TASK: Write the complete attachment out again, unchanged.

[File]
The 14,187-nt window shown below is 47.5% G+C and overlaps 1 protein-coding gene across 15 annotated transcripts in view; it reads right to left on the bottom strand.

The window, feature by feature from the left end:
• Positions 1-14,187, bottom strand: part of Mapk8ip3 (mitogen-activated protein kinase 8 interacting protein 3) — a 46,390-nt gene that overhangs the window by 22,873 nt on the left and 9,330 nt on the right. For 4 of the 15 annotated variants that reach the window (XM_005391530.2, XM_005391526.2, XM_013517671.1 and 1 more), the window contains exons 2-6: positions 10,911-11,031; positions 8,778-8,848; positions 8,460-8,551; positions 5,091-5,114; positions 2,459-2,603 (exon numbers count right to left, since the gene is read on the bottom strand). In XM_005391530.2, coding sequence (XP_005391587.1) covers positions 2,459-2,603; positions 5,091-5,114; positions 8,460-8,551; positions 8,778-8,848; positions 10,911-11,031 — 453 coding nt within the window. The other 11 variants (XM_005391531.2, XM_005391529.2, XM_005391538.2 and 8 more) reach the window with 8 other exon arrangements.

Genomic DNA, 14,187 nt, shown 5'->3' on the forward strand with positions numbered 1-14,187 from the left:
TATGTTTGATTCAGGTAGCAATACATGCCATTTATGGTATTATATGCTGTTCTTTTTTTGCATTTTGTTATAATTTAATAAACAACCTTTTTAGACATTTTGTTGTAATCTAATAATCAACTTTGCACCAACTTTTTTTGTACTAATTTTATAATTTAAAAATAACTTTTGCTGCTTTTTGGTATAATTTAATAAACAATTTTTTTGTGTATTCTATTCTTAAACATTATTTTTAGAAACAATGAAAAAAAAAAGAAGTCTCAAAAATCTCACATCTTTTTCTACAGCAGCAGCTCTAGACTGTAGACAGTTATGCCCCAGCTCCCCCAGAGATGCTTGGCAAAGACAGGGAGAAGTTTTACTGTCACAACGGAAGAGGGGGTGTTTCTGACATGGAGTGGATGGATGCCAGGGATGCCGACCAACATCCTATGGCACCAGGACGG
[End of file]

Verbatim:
The 14,187-nt window shown below is 47.5% G+C and overlaps 1 protein-coding gene across 15 annotated transcripts in view; it reads right to left on the bottom strand.

The window, feature by feature from the left end:
• Positions 1-14,187, bottom strand: part of Mapk8ip3 (mitogen-activated protein kinase 8 interacting protein 3) — a 46,390-nt gene that overhangs the window by 22,873 nt on the left and 9,330 nt on the right. For 4 of the 15 annotated variants that reach the window (XM_005391530.2, XM_005391526.2, XM_013517671.1 and 1 more), the window contains exons 2-6: positions 10,911-11,031; positions 8,778-8,848; positions 8,460-8,551; positions 5,091-5,114; positions 2,459-2,603 (exon numbers count right to left, since the gene is read on the bottom strand). In XM_005391530.2, coding sequence (XP_005391587.1) covers positions 2,459-2,603; positions 5,091-5,114; positions 8,460-8,551; positions 8,778-8,848; positions 10,911-11,031 — 453 coding nt within the window. The other 11 variants (XM_005391531.2, XM_005391529.2, XM_005391538.2 and 8 more) reach the window with 8 other exon arrangements.

Genomic DNA, 14,187 nt, shown 5'->3' on the forward strand with positions numbered 1-14,187 from the left:
TATGTTTGATTCAGGTAGCAATACATGCCATTTATGGTATTATATGCTGTTCTTTTTTTGCATTTTGTTATAATTTAATAAACAACCTTTTTAGACATTTTGTTGTAATCTAATAATCAACTTTGCACCAACTTTTTTTGTACTAATTTTATAATTTAAAAATAACTTTTGCTGCTTTTTGGTATAATTTAATAAACAATTTTTTTGTGTATTCTATTCTTAAACATTATTTTTAGAAACAATGAAAAAAAAAAGAAGTCTCAAAAATCTCACATCTTTTTCTACAGCAGCAGCTCTAGACTGTAGACAGTTATGCCCCAGCTCCCCCAGAGATGCTTGGCAAAGACAGGGAGAAGTTTTACTGTCACAACGGAAGAGGGGGTGTTTCTGACATGGAGTGGATGGATGCCAGGGATGCCGACCAACATCCTATGGCACCAGGACGG